WARWICK, R.I. -- Disaster recovery officials urge recipients of federal grants to use the money wisely, and keep receipts and other documentation for at least three years as proof the funds were spent as intended.
Upon releasing the funds by direct deposit or check, FEMA sent every recipient a letter providing important information about the grant and outlining how the money can be spent.
Officials say grants are for repairs, temporary housing and other approved disaster-related costs, and ask Rhode Islanders to call FEMA's Helpline with questions.
Housing funds may be used for:
- Repairs to return a home to a safe and functional condition.
- May include repairs to windows, doors, water and ventilation systems, or other structural parts of a home.
- Reimbursement for lodging expenses directly related to the disaster - receipts for these expenses will be requested if the home sustained damages.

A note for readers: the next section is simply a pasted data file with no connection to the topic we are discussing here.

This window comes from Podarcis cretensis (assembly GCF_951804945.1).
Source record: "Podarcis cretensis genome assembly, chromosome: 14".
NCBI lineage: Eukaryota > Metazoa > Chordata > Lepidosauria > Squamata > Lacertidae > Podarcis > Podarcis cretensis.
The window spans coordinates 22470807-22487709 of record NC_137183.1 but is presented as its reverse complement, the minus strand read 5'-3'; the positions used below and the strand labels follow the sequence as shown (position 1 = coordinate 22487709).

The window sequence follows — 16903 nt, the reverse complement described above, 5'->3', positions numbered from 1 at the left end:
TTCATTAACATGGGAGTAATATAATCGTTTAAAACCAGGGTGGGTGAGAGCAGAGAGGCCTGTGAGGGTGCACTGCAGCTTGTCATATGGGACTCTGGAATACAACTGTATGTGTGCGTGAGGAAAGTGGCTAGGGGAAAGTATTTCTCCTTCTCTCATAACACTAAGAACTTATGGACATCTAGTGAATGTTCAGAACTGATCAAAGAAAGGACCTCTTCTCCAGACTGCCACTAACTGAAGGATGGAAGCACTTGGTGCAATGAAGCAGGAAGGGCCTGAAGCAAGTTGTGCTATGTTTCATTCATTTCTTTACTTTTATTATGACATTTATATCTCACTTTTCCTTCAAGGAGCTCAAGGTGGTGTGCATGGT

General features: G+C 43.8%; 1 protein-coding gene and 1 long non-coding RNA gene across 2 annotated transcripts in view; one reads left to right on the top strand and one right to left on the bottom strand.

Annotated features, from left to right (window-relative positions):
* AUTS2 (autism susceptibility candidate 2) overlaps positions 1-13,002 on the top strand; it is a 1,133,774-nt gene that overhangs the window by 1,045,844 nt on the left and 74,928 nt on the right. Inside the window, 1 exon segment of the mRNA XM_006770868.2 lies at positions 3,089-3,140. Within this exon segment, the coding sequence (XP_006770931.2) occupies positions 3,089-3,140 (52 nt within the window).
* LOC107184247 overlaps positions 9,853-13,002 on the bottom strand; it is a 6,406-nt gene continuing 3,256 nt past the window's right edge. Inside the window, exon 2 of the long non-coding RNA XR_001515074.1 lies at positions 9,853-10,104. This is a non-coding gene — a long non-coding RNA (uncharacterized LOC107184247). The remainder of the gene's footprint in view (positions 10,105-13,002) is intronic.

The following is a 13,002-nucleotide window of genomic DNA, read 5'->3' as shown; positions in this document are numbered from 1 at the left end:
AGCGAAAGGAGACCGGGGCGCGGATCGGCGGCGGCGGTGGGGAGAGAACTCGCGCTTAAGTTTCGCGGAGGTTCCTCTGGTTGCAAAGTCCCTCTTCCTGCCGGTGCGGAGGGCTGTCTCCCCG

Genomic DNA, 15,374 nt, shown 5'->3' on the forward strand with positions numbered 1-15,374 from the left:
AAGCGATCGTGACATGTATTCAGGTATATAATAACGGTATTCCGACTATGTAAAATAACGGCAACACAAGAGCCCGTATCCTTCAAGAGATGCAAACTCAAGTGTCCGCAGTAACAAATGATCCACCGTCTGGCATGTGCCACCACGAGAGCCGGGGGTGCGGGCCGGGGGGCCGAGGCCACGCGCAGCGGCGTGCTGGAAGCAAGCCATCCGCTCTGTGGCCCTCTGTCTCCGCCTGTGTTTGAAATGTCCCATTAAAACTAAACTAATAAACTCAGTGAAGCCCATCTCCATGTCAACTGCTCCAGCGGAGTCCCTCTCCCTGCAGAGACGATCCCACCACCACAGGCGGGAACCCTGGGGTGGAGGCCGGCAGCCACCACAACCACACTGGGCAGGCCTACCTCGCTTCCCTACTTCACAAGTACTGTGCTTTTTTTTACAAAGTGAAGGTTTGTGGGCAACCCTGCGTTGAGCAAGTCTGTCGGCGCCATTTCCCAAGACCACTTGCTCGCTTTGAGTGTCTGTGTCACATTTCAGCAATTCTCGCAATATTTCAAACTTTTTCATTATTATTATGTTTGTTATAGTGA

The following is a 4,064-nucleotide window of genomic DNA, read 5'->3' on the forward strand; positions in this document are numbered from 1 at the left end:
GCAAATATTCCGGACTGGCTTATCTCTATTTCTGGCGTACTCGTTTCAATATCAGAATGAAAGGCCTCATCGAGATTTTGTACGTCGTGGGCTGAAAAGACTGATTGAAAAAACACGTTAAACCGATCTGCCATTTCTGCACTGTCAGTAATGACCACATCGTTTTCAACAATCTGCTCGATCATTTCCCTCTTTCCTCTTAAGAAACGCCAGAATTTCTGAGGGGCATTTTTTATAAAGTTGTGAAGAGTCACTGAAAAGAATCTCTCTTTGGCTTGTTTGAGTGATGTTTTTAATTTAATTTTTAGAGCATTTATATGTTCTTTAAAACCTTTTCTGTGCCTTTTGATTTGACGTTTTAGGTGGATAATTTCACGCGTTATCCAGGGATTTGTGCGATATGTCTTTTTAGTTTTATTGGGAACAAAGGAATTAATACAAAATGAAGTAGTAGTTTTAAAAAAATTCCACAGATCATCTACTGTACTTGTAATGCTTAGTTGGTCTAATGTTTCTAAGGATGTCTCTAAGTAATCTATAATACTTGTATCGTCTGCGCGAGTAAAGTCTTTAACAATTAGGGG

- Rental assistance - applicants who must remain in temporary housing for a longer period than the initial assistance covers may request more assistance until their home can be occupied or other permanent housing arrangements can be made. They must also turn in proper receipts to receive further assistance.
Recipients of Other Needs Assistance may use the funds for:
- Personal property, specialized tools for employment, household items, appliances, and vehicle repair or replacement.
- Medical, dental and funeral expenses, and moving expenses.
Grant recipients are required to sign a declaration and a release certifying all funds will be spent on the expenses for which they are intended.
Applicants also should update addresses and phone numbers by calling 1-800-621-3362 or TTY 800-462-7585 for the speech and hearing impaired. Without correct contact information, applicants may miss important correspondence or phone calls regarding their payments or applications for assistance.
By law, FEMA grants, which are taxpayer dollars, cannot duplicate payments from other sources. For example, if a grant recipient receives an insurance settlement covering expenses already paid for by FEMA, those duplicated funds must be reimbursed to FEMA.
FEMA's mission is to support our citizens and first responders to ensure that as a nation we work together to build, sustain, and improve our capability to prepare for, protect against, respond to, recover from, and mitigate all hazards.